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Is Your Home Value Skyrocketing?

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David in MN:
I did the paperwork exercise to refi the home (yet again) because there are some opportunities right now. Granted it's mostly about shaving points these days because we're about 9 years from paying it off (not bad for 39 year olds) but hey an extra few bucks per month going to principle is great.

In the course of the conversation with my lender he asked if I knew the home value. I always say no because I don't keep up on the real estate market and I don't really know but I spitballed a number. I was wrong. I was wrong by about 20%. When he came back with the assessed value of my house I almost choked. Don't get me wrong, I like my house but that number seemed so far off as to be wrong. I looked up local realty and holy crap; it was right.

Put it this way... We bought at the height in 2006 and have been below our purchase price the whole time we've been in the house. Not underwater because we did the big down payment thing but since bottoming in ~2008 we are roughly 45% above bottom. That's in 12 years. But all the real growth has been in the past 5. And 2020 has been an economic catastrophe except for my house.

Curious if others see this pattern too.

Morning Sunshine:
If our house sells right now, we will have made back the purchase price PLUS all the interest we have paid over the years (we are paid off now).  So basically, we are doing our best to sell right now.  We are hoping to buy something MUCH MUCH cheaper for a few years until the real estate market levels out and we can buy our dream land and build when things are not so crazy.

We bought it for 370 in '06, could not sell it for 260 in '11, and are asking 600 for it.  At that it is the cheapest house with over 10 acres in my county, by about 2-300k.  But we do not have a barn and fencing and granite counter tops people with money for horses want.  To me, it seems better to buy my house and spend 100K on those things and still come in cheaper than the others, but whatever.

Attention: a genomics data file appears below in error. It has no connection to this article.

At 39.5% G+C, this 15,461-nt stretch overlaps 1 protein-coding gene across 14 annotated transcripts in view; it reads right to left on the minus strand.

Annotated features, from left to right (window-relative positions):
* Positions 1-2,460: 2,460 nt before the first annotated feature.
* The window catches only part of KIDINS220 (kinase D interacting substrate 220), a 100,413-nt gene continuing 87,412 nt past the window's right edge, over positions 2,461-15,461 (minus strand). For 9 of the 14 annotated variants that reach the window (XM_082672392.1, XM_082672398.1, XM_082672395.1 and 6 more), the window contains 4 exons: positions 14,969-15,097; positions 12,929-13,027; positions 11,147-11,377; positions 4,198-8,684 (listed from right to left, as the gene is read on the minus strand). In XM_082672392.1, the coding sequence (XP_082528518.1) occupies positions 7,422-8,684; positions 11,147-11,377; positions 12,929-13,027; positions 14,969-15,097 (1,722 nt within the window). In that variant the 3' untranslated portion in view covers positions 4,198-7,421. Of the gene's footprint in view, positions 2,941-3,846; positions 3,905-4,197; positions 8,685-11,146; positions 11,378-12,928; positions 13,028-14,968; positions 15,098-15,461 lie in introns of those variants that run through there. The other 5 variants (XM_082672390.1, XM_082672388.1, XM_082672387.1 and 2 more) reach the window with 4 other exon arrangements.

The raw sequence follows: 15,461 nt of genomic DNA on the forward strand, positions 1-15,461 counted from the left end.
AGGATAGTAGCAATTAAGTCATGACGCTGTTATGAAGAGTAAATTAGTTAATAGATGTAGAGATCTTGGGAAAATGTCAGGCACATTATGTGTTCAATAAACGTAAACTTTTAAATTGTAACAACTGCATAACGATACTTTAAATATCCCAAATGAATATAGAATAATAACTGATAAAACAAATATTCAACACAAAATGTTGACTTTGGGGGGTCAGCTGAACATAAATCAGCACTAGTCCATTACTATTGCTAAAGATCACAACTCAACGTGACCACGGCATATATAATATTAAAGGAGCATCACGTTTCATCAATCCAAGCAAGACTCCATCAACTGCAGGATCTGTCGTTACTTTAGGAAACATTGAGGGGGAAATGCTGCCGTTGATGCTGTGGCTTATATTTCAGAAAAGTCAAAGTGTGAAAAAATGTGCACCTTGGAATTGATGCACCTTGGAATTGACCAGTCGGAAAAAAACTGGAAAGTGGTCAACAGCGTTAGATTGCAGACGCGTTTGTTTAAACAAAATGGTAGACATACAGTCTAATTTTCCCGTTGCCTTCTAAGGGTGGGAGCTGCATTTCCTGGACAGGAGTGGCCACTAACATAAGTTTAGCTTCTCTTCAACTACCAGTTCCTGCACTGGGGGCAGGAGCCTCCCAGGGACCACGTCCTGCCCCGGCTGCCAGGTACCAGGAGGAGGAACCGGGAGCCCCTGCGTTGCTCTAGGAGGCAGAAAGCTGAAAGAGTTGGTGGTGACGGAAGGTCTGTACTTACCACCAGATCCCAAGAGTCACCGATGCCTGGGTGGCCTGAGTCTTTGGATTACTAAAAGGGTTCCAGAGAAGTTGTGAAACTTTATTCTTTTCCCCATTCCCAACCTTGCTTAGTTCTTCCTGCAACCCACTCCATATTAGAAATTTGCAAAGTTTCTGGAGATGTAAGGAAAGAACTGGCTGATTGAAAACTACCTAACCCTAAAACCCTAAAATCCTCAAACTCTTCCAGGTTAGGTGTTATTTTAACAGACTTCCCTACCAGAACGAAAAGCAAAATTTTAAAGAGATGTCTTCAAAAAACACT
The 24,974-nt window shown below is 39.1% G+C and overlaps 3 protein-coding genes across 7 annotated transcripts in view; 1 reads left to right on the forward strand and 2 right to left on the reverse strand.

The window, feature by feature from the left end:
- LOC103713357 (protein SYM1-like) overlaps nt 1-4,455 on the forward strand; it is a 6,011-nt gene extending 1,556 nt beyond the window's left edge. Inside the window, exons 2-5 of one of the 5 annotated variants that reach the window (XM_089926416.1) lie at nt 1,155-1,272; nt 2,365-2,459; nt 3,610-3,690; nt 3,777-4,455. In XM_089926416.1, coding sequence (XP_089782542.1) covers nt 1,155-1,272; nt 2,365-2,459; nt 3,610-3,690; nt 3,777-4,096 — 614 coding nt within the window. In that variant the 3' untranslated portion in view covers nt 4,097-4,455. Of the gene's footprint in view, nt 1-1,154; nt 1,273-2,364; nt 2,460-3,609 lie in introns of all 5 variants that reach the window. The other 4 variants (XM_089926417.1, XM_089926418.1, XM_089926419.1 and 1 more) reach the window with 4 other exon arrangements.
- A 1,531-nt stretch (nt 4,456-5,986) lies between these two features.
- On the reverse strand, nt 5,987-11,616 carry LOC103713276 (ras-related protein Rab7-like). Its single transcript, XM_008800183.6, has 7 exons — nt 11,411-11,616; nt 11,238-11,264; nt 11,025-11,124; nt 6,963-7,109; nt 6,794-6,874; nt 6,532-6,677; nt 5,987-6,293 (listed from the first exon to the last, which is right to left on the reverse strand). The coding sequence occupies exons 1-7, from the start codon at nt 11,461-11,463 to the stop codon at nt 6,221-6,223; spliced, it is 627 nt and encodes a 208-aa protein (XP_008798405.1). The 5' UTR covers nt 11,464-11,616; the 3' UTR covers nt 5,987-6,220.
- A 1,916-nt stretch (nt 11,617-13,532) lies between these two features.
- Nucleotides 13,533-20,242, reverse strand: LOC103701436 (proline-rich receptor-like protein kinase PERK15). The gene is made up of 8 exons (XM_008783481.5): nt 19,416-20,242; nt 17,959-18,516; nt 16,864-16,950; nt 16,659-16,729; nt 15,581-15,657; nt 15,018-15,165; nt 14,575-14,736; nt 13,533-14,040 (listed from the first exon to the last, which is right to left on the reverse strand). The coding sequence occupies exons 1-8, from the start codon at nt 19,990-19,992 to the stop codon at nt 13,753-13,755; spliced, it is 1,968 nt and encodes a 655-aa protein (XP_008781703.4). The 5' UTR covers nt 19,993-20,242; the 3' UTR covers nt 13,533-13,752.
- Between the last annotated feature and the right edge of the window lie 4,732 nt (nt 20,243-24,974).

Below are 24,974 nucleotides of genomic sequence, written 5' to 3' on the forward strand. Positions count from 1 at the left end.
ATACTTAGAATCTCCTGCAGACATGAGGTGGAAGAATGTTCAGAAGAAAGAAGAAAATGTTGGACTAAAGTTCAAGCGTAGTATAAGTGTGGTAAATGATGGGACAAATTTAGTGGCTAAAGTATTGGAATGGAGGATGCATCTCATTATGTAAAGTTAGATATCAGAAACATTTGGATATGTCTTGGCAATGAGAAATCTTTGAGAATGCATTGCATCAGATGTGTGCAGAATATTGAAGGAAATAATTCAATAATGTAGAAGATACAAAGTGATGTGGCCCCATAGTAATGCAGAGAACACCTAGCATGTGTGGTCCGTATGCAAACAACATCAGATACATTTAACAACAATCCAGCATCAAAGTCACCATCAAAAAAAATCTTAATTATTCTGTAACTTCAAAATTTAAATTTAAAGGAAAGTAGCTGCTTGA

DDJ:
I have the opposite situation.  My parents built in rural Ohio in 2001 and now that they passed my brother and I own their house.  We are being told that it is worth the same as they paid to have it built.  So you must be seeing the first rule of property investments "location location location"

David in MN:
I don't know about location. I'm admittedly in a very strange suburb because we're almost all middle class but we also have the million dollar properties on the Mississippi. It's a bit of an unusual place so much so that our football coach became governor (Jesse Ventura).

But... Let me use some trading lingo here. My house has always been worth about the same price. Somewhere in the mid to low $200k valuation. At the height of the housing crisis when things were falling apart it never dipped below $200k. We felt reasonably sure that 200 was the bottom and 250 was the top. Which is fine by me because it was relatively stable and predictable and even on the low side you knew kind of where you stood and the value held. To think another way, it's a good market to long term plan a family but a lousy area to flip a house.

But now everything has changed. Forget 250... Comparable sales are testing the waters getting darn close to 300. If there's support and 300 becomes the new bottom, look out. For a run of the mill Midwest commuter split level? That feels real wrong.

Remington:
This seems to be the case in the Cleveland suburbs. Both of my neighbor's sold this summer for over their asking price. In both cases the offer was made the day it went on the market.

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